The feedback for our work has been overwhelmingly positive including many people who have shared that the processes they have done with us have sparked major changes in their lives. Here are samples from the feedback we have received:
"To me there always seemed perfect balance and flow from day to day, exercise to exercise and within each exercise. The workshop was set up and your skills applied to allow each person the flexibility to participate, share, express, learn and grow at their own pace, with infinite opportunities to face these challenges with courage. Thank you deeply once again."
~ David Hunt, Community Ecologist, Healing Self, Healing Earth participant April 2001
"It was a thoroughly fantastic replenishment. I am forever thankful for the chance to connect with so many beautiful people. Thanks again and again."
~ Brendan O'Neil, Teacher/Activist, Winter Retreat participant January 2001
"I have rarely spent a weekend where I felt such a deeply rooted shared sense of values and faith and such a free flow of healing tears and expansive laughter."
~ David Boothby, Counselor, Winter Retreat participant January 2001
"Thank you so much for your presentation on the Sacred Earth Network at the Hitchcock Center. Your work is so important and just what people need to be connected and empowered."
~ Jennifer Wiest, Program Coordinator, Hitchcock Center for the Environment
As we have gained experience with this work, we've become very aware that this profound sharing with individuals includes opportunities not only for deepened and renewed connection with the Earth, but connection also with a strong and growing community of people. During our workshops we witness and engage participants in networking, sharing ideas about how to live more sustainably, have lively conversations about creating community or bringing Spirit into the workplace, all in addition to doing the deep personal and planetary healing work that our programs are designed to do.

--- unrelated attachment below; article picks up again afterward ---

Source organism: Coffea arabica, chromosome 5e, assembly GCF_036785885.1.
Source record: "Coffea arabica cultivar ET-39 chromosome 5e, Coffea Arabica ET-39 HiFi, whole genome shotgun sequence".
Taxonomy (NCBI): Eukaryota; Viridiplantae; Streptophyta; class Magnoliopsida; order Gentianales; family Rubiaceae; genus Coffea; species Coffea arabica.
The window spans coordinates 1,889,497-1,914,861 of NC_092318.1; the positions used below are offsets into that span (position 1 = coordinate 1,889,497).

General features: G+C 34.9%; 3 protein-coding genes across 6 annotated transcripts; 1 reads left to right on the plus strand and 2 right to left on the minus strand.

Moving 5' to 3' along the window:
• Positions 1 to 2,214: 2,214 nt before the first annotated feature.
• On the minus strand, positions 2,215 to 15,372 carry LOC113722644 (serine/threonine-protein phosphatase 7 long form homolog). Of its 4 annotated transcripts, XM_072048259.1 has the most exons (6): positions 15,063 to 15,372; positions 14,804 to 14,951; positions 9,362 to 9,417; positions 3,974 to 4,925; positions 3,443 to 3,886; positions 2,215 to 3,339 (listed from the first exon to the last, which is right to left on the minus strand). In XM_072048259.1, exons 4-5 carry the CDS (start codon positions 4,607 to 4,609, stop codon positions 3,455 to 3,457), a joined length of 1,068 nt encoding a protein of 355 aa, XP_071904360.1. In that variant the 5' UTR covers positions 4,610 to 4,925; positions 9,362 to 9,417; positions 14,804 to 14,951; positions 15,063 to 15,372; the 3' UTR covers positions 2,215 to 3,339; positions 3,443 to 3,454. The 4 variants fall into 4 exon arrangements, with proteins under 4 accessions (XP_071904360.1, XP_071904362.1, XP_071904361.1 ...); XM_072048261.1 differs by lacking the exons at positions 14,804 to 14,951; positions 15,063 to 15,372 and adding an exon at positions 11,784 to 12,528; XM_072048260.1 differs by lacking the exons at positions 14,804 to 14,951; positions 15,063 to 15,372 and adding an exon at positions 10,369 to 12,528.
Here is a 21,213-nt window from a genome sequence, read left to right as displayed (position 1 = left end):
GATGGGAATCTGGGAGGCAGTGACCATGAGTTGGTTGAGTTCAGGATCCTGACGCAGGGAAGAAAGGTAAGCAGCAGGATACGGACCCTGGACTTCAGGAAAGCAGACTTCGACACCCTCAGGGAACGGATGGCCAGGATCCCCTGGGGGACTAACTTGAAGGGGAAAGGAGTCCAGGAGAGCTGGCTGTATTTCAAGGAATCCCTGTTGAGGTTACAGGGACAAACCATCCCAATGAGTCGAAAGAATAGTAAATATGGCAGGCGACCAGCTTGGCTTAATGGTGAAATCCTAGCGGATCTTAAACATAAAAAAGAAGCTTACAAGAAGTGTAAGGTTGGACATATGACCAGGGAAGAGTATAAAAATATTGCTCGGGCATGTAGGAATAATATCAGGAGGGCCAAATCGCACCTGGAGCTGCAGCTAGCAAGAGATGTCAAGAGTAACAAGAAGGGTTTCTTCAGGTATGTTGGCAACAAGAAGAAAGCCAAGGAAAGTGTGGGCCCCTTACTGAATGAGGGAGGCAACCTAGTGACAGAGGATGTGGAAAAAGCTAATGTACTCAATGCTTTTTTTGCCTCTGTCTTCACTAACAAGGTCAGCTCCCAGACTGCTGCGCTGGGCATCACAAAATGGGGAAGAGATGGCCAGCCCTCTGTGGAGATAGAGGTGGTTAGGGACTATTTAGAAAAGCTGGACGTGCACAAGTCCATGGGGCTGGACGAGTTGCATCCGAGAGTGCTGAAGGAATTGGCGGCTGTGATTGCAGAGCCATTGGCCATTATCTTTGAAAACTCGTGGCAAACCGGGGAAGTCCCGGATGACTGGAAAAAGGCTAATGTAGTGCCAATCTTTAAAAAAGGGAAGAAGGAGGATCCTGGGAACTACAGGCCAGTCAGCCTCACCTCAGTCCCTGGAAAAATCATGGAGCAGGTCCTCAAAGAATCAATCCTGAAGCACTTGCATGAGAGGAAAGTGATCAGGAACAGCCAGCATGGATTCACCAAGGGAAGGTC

The Metamorphosis Project has attracted people from a variety of class backgrounds and work experiences including people employed by major industry and technology companies as well as educators, activists and conservationists. We also attract people from a wide range of ages- this spring participants ranged between 25 to 60+. Our hope is to continue to attract a diversity of people, anyone who is willing to open to Spirit and welcome the chance and challenge to go deeper and open to the possibilities of a healed human relationship with one another and the Earth. Our programs offer different levels of challenge and depth. We believe everyone has a role to play in this transformation. We welcome you to join us!
If you're interested in learning more about the Metamorphosis
Project: Restoring Our Inner and Outer Ecology or any of our specific
programs, contact Leslie Goldstein at email@example.com
or (413) 253-6998.
SEN's cooperative effort with the International Snow Leopard Trust has provided the opportunity for members of the informal group of snow leopard protectors, Asia Irbis, to organize information gathering and public awareness projects. Here's what Asia Irbis has achieved this year:
· Public Opinion Poll and School Text book